NEW YORK (CNN/Money) – There's been a heated debate going on around the Beltway about whether to impose a "windfall profit tax" on the oil industry, which has profited handsomely from soaring oil prices earlier this year.
But in a surprising and contested move, Sen. Charles Grassley (R-Iowa) included in a Senate Finance Committee tax bill a provision that some have characterized as a 'backdoor windfall tax' on large oil companies. The committee, which Grassley chairs, passed the bill Tuesday evening. And it is being debated on the Senate floor Thursday.
The Joint Committee on Taxation estimates the provision would raise an additional $5 billion in tax revenue in 2006 and 2007. That would help compensate for the revenue lost by the nearly $60 billion in tax breaks also included in the bill.
The provision included in the Senate Finance tax bill doesn't explicitly tax excess profits but rather would change the way the inventories of the largest integrated oil companies are valued. The net effect would be a hike in their taxable income, thereby reducing the profits they pocket.
An integrated oil company is one that explores and refines oil and gas, and which also may serve as a retailer of oil and gas products. Think Exxon Mobil.
Last year, the seven largest integrated oil companies listed on the S&P 500 earned $50.8 billion in net income. This year, they are expected to earn $69.2 billion in net income, according to estimates from Thompson Financial. And in 2006, their net income is estimated to increase to $75 billion.
Opponents of a windfall profit tax on integrated oil companies contend that it's both unfair and unproductive because it would discourage the companies from investing in infrastructure and exploration.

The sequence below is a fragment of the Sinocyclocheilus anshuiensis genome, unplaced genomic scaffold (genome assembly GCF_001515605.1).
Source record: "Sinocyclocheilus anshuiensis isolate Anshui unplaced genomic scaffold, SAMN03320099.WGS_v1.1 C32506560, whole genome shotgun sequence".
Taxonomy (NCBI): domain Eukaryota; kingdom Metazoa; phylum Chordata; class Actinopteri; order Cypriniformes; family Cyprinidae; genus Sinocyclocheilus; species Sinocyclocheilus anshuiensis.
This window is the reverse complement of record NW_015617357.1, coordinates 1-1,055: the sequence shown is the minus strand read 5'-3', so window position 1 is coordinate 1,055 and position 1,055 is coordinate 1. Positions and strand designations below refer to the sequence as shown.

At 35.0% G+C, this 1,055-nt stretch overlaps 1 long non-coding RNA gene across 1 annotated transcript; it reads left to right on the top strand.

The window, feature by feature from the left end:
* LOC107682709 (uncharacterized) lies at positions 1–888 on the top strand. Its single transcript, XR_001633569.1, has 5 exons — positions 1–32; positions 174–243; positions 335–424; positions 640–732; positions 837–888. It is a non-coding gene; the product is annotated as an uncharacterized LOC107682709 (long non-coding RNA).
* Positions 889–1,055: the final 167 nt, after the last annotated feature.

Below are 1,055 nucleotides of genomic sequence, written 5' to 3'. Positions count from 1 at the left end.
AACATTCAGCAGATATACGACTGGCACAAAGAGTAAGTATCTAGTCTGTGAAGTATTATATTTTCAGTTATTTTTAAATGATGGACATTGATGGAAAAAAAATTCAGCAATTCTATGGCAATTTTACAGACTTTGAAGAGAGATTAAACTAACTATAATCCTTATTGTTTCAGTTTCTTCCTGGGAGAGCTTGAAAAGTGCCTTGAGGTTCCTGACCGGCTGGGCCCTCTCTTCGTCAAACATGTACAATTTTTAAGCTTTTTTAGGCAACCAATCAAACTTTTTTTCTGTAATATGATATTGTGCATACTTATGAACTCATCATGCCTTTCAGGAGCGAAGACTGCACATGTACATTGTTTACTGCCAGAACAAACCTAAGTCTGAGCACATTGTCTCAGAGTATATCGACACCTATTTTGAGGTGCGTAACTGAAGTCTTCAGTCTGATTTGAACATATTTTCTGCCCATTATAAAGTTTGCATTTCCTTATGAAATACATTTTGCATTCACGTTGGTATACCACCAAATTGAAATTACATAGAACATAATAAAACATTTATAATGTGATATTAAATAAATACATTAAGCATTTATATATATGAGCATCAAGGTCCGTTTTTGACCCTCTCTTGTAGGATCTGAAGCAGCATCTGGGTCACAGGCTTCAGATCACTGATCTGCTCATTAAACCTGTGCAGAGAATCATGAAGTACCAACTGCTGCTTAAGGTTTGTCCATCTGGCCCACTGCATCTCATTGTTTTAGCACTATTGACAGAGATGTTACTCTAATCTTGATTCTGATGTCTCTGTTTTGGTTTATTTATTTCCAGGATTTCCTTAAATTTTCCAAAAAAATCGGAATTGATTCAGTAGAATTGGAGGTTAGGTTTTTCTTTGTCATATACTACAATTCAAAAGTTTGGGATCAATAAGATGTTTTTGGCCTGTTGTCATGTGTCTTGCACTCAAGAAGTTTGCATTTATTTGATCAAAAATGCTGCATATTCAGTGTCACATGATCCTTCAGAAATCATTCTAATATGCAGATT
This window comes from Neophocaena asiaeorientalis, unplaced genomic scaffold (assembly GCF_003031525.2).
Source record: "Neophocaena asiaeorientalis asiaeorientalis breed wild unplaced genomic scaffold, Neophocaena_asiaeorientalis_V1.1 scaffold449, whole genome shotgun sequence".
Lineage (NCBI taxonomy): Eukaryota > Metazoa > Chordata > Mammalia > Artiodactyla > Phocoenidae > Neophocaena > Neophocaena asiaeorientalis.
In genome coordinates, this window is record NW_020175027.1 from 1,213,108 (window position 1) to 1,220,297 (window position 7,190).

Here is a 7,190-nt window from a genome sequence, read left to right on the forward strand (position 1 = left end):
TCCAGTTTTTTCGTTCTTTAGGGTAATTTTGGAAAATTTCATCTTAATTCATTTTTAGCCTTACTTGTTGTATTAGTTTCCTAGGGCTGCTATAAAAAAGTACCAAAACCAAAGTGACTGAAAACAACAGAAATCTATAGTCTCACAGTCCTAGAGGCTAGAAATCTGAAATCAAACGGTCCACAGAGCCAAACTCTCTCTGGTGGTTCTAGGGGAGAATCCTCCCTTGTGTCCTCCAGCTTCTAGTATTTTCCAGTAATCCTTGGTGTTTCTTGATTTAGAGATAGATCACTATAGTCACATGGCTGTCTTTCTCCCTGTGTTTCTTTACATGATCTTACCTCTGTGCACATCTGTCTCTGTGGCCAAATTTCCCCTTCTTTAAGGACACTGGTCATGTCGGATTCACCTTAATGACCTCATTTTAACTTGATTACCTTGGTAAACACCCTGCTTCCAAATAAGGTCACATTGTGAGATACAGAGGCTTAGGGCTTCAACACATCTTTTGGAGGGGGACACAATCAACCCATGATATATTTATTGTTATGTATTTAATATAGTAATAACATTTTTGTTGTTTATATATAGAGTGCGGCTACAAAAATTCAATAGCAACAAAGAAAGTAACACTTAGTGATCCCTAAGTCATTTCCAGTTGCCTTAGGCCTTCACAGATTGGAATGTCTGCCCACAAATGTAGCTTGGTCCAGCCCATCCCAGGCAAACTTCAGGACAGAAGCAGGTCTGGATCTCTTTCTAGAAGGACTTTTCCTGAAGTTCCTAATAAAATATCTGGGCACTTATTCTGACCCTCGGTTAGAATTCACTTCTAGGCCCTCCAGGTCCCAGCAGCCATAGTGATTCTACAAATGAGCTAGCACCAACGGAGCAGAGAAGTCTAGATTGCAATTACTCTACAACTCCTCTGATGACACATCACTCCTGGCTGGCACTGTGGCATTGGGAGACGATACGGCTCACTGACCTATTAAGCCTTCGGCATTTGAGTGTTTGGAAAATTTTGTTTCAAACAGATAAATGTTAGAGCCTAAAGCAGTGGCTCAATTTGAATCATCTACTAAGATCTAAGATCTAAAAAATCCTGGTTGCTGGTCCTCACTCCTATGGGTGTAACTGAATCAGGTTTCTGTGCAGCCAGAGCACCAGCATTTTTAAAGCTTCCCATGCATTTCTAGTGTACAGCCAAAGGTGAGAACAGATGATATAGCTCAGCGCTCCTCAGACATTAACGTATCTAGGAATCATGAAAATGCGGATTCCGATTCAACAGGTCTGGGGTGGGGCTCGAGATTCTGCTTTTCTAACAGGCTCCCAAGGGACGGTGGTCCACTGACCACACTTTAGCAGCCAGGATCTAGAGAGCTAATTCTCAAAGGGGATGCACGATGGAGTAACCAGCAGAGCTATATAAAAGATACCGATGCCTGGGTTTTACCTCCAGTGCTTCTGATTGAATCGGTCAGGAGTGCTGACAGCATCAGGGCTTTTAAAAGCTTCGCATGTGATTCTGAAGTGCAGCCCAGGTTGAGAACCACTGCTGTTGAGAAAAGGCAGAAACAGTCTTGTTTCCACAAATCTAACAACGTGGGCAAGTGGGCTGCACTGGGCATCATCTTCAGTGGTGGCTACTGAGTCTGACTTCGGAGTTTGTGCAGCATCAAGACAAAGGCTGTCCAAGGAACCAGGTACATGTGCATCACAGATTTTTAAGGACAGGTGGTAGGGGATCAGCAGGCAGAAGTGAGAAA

For one thing, said Fadel Gheit, an oil stock analyst for Oppenheimer & Co., since the provision only targets the largest companies, "it's not a uniform tax. It's like taxing the very super-rich."
What's more, he said, "The tax code isn't supposed to penalize investment. It's supposed to encourage investment."
It's also a political move, Gheit contends. At a time when they're gearing up for re-election in 2006, lawmakers who support such a move appear compassionate to the gas-buying, home-heating-bill-paying voters.
But the move, he said, "won't lower gas prices even a penny."
Economist Dean Baker agrees, noting that a windfall profit tax doesn't directly affect supply and demand in the market.
But a major reason to impose a windfall tax now, Baker said, is that the rise in oil prices "is kind of (the oil companies') good luck. They didn't do anything to earn it. And we're sitting here with a $150 billion bill from Katrina."
Meanwhile, a number of lawmakers, including Sen. Olympia Snowe (R-Maine) who introduced the inventories provision into the Senate bill, and Grassley himself, have called on oil companies to donate some of their profits to boost heating subsidies to aid low-income Americans who can't afford their heating bills.
Whether lawmakers will continue to pursue ways to tap oil companies' profits will depend on the price of oil and gas in the coming weeks, Baker said. If they continue to come down, as they have been doing, that should relieve some of the pressure.
As might a continuation of unseasonably warm temperatures in the Northeast, Gheit said.
The chance that the inventories provision in the Senate bill will make its way into law seems a long shot at this stage.
According to a report Wednesday in "Tax Notes," a publication of publisher Tax Analysts, Grassley has already agreed to review the economic effects such a move would have in response to critics – specifically, Republican committee members who are opposed to the provision and want it removed from any legislation voted on by the full Senate.
For a look at oil company executives' testimony about their profits before lawmakers on the Hill earlier this month, click here. And for a look at key questions facing oil companies, click here.